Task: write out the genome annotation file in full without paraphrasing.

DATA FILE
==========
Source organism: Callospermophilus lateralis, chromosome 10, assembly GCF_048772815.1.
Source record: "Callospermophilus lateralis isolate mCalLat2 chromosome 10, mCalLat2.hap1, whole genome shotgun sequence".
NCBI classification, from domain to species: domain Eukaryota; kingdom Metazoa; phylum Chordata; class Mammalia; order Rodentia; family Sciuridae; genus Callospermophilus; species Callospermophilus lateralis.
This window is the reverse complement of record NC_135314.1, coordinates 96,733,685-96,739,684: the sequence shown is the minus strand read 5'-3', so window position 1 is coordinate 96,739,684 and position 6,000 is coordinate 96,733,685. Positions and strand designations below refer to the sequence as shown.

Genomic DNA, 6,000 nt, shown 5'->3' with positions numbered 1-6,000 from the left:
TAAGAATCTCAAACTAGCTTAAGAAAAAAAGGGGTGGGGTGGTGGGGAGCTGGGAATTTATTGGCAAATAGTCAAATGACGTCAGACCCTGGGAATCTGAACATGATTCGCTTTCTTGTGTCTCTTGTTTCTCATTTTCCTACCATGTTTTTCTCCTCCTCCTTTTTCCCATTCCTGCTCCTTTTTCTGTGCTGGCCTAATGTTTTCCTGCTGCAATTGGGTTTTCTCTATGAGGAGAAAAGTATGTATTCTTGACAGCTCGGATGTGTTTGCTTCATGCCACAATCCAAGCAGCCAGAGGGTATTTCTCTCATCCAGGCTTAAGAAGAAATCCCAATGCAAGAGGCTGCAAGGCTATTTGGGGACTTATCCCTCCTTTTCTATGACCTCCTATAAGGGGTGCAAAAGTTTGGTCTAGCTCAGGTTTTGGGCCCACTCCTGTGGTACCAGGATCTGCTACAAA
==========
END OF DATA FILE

Source organism: Callospermophilus lateralis, chromosome 10, assembly GCF_048772815.1.
Source record: "Callospermophilus lateralis isolate mCalLat2 chromosome 10, mCalLat2.hap1, whole genome shotgun sequence".
NCBI classification, from domain to species: domain Eukaryota; kingdom Metazoa; phylum Chordata; class Mammalia; order Rodentia; family Sciuridae; genus Callospermophilus; species Callospermophilus lateralis.
This window is the reverse complement of record NC_135314.1, coordinates 96,733,685-96,739,684: the sequence shown is the minus strand read 5'-3', so window position 1 is coordinate 96,739,684 and position 6,000 is coordinate 96,733,685. Positions and strand designations below refer to the sequence as shown.

Genomic DNA, 6,000 nt, shown 5'->3' with positions numbered 1-6,000 from the left:
TAAGAATCTCAAACTAGCTTAAGAAAAAAAGGGGTGGGGTGGTGGGGAGCTGGGAATTTATTGGCAAATAGTCAAATGACGTCAGACCCTGGGAATCTGAACATGATTCGCTTTCTTGTGTCTCTTGTTTCTCATTTTCCTACCATGTTTTTCTCCTCCTCCTTTTTCCCATTCCTGCTCCTTTTTCTGTGCTGGCCTAATGTTTTCCTGCTGCAATTGGGTTTTCTCTATGAGGAGAAAAGTATGTATTCTTGACAGCTCGGATGTGTTTGCTTCATGCCACAATCCAAGCAGCCAGAGGGTATTTCTCTCATCCAGGCTTAAGAAGAAATCCCAATGCAAGAGGCTGCAAGGCTATTTGGGGACTTATCCCTCCTTTTCTATGACCTCCTATAAGGGGTGCAAAAGTTTGGTCTAGCTCAGGTTTTGGGCCCACTCCTGTGGTACCAGGATCTGCTACAAA